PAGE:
The ol' TV installation above the fireplace mantel may be the bane of every custom integrator, perhaps more from a technical standpoint than an aesthetic one.
It's hard to argue the slick look of a neatly installed flat panel posted above the mantel, basically taking the place of a piece of artwork or other space filler up there. But maybe don't get integrators started on the dilemma of discussing poor sight lines and neck craning with customers who are perfectly happy to look upward at their TVs, or the potential hassles in working around stud placement and chimneys.
A company called MantelMount with its eponymous product is at CEDIA Expo 2015 in Dallas this year hot off a Kickstarter campaign that raised more than $120,000 last year as a proof of concept and exceeded expectations by 400 percent, according to president Chuck Geiling. Already shipping direct-to-consumers, the company is now chomping at the bit to establish a robust network of dealers, as well as interested distributors, during this year's Expo.
“We've built out a multi-channel sales strategy, and we're very much on a timeline,” explains Geiling. “In April when we launched, we launched our direct-to-consumer business vis a vis our website, and subsequently we started opening up some of the online marketplaces. Then within the last couple of months we launched an online portal for resellers and installers, and one of the reasons why we're here is to really put ourselves out in front of the installers.”
The MantelMount carries an MSRP of $399 and has already caught the channel's eye as a finalist for the CEDIA Manufacturers' Excellence Awards heading into the show.
“We've put together a program for [installers] that allows good gross-margin dollars for them, plus all the service that comes behind it as far as providing all the collateral that they need, an installation hotline, and we are putting a 'Find a Dealer' on our website too,” says Geiling. “So now when somebody comes to us and says, 'Hey I want to buy your product but how can I have it installed,' we can point them to an installer right there, so it's a win-win for everybody.”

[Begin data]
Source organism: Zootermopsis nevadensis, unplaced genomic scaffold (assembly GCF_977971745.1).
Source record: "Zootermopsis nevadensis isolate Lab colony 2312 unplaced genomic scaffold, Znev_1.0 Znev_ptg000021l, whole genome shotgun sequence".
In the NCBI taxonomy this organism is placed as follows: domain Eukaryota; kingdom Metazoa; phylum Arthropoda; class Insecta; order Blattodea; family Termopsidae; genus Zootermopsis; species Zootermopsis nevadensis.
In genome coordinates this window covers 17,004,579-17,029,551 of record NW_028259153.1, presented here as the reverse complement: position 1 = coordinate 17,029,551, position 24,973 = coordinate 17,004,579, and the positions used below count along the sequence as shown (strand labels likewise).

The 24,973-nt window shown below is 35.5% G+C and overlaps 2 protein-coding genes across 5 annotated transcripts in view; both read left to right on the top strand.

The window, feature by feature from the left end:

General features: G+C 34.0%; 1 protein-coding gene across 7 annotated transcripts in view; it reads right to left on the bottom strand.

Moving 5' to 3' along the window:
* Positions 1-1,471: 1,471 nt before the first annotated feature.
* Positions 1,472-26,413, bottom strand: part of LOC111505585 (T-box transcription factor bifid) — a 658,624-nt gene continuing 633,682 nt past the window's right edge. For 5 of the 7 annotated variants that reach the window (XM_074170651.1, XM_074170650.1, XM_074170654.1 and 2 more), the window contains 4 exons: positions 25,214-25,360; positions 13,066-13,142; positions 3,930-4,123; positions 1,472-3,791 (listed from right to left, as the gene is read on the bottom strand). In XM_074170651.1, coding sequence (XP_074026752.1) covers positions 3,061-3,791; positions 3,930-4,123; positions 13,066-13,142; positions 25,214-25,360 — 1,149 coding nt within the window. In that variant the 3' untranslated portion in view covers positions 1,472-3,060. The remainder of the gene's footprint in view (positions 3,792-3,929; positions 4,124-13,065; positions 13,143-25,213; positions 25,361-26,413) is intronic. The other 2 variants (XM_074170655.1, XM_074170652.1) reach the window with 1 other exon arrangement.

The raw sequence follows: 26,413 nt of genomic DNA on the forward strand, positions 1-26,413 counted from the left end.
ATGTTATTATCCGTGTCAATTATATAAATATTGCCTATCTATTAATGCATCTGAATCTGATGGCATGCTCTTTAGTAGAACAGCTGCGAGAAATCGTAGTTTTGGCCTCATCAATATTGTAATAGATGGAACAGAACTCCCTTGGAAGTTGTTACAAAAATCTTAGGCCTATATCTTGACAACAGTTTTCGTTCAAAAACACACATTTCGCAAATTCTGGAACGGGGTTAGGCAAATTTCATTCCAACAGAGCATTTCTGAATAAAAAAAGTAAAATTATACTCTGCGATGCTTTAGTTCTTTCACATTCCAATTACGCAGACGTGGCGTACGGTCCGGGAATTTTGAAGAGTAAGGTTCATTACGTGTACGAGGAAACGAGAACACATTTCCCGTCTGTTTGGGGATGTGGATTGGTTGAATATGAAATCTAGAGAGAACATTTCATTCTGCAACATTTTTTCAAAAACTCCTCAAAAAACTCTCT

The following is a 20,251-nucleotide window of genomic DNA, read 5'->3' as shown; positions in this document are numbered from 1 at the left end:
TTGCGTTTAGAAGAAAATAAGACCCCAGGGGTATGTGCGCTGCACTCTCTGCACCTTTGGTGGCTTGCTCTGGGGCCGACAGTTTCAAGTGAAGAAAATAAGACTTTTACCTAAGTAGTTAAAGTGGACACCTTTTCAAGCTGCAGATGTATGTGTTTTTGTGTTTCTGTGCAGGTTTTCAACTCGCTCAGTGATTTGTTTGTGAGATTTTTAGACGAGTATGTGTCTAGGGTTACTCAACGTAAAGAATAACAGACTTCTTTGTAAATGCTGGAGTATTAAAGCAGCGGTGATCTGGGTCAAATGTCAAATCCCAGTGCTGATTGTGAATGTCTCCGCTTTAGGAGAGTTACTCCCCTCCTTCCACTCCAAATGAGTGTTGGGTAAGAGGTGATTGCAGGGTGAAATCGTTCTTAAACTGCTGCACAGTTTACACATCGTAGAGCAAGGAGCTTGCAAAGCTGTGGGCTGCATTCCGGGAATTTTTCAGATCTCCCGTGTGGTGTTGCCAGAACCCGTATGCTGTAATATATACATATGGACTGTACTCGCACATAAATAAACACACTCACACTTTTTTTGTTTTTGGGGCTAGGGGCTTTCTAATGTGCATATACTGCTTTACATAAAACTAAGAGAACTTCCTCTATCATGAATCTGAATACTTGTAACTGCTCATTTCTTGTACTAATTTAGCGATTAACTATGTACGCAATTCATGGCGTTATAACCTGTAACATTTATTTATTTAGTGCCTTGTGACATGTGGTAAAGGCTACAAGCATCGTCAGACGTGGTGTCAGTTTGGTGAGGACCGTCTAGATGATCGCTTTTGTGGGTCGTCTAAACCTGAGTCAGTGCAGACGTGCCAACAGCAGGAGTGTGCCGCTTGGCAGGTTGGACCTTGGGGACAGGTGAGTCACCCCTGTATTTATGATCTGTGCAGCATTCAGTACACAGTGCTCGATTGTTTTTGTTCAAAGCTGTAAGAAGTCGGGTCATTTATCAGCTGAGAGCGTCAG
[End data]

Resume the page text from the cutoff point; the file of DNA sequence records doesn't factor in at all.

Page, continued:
It's certainly a win for consumers who want a better look at whatever's on TV from wherever they're sitting in the family room. In its default raised position, the MantelMount already sits tilted 9 degrees toward the viewer (though Geiling says eventually that may be more flush looking).
As the TV gets pulled lower down, it straightens to just 2 degrees of tilt … and it can be lowered a whopping two full feet if desired. The result is unstrained, better line of sight, especially for people sitting relatively close to the TV.
The mount and flat panel will stay put at whatever height in between, so installers and clients don't have to worry about the set drooping once it's dialed in. Meanwhile, it can also swivel up to 40 degrees left or right as well in case there are certain viewing positions that need to be prioritized.
“The product has been over-engineered, but we did that purposefully,” says Geiling. Part of what makes it tick are automotive pistons and counterbalance technology. The bottom of the mount — the pulldown — even features heat-sensing handles that turn red if the temperature above the fireplace exceeds 110 degrees Fahrenheit (if you want to use the fireplace while watching TV). There's also a universal soundbar attachment.
The mount can hold TVs from 48 to 80 diagonal inches, or weighing 25 to 120 pounds, says Geiling. In back, paintable interlocking wall covers allow installers to keep the wall hardware concealed. The mounting plate includes channels to allow for easy post-installation adjustment after drilling into studs.
If all goes well, MantelMount will come away from CEDIA having demoed the product and successfully pitched the story to plenty of dealers, enabling it to put a nice dent in this competitive category.
“For us to service 10,000 installers is quite a daunting task, not that we're not up to it, but we also want to have distribution in the mix as well so we can service the distributors who then service their customers,” says Geiling. “And then, our plan is to go retail in 2016.”